There's the one from last summer when swimmer Michael Phelps acknowledged watching the movie twice before adding yet another Olympic gold medal to his collection.
Since September alone, Plump says he's received autograph requests from three people in France, and Milan coach Josh Blankinship still has practices occasionally interrupted by tourists trying to re-enact the last-second shot sequence.
Around these parts, nobody really minds.
"There are not very many things that small communities have that attract people to their community, and that's something Milan has," said the 80-year-old Plump, referring to the Milan 1954 Hoosiers Museum. "That story and the movie 'Hoosiers' and that museum are why people go there, and it can't be overlooked."
The movie wouldn't have happened without Pizzo's determination.
He cut the original 3 1/2-hour version to 2 1/2 hours. Orion Pictures demanded it be trimmed to less than two hours, and eventually the editors cut it to 1 hour, 54 minutes. There was a battle over the title, too. Pizzo wanted "Hoosiers" while Orion's preference was "The Last Shot."
Around Milan, it's even hard to find someone who doesn't have a tie to the team.
Jeff and Greg Holt attended Milan in the 1960s and learned sixth-grade history from Mark Combs, an assistant on the '54 team. They loaded fertilizer onto trucks for White's business. Today, they are co-owners of The Reservation Restaurant, just a stone's throw from the 400-student high school. They've decorated the restaurant with photos and mementos from the championship season, an old letterman's jacket and a photo montage of other sports and activities in Milan.
But you can't have many discussions around here without talking about the championship team or the movie.
"It's the most talked-about thing in our town," said Jeff Holt, who remembers the day the town almost re-enacted one of the movie scenes with a parade streaming to Indianapolis for the premiere. "I've never heard anything negative (about the movie)."
And that's how they like it.
"We talk about the historical perspective of what it means to be a Milan basketball player and how recognizable you are," Blankinship said. "We went to a team camp in Kentucky one summer and when the local newspaper guy found out we were coming, he wanted to do an interview with me, first thing. As a coach, you understand that and appreciate it."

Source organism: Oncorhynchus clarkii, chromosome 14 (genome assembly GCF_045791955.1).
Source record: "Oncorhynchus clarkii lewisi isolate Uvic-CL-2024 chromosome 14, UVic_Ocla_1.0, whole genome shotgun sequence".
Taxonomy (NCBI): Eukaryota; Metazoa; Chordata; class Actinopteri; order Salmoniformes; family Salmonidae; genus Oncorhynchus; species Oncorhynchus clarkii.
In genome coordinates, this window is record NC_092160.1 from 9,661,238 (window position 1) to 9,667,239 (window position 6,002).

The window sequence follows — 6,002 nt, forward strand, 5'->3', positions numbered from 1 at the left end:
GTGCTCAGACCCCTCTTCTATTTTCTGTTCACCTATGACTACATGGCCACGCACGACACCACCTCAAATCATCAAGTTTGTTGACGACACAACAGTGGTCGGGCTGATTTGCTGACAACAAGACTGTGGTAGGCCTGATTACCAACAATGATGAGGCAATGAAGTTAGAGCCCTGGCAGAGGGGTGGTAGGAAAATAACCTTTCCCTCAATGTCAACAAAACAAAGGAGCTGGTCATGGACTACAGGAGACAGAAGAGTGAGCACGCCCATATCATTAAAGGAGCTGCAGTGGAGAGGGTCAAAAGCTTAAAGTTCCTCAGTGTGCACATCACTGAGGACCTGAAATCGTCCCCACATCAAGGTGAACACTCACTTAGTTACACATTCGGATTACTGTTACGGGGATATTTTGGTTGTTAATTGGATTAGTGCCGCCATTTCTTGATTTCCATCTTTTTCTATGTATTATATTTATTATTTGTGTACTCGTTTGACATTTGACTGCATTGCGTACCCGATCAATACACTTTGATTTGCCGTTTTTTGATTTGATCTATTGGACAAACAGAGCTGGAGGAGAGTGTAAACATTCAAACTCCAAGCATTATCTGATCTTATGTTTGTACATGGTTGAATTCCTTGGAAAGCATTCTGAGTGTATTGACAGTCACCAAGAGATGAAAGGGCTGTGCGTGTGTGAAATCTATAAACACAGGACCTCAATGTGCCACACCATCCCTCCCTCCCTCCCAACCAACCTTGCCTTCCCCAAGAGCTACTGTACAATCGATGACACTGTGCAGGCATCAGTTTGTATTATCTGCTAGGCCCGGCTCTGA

Burton hears trash talk on the court every now and then, but understands why.
"Some kids like to say, '54 no more.' We get a lot of that, but we take it as a compliment," Burton said. "I think a lot of teams know our story and a bunch of people love the movie, so they want to beat you for bragging rights. But I think if they lose, they don't take it too hard because they liked the movie."
Plump and his teammates understand, too.
After attending Butler, he opened his own restaurant, Plump's Last Shot, not far from Butler's campus in Indianapolis. Meanwhile, Milan's title team still goes home for fundraisers and reunions. They've held autograph sessions around the state and were a feature attraction at the last two NCAA Final Fours played at Lucas Oil Stadium.
Thirty years after the movie came out, the legacy of the 1954 team has lasted longer than anyone could have imagined.
"You know what we thought as a team even when 40,000 people showed up in the streets back home the next day? We said, 'Look at all these people, isn't this cool?'" Plump said. "The day after that we all went back to our usual lives, and not one of us thought this would last this long."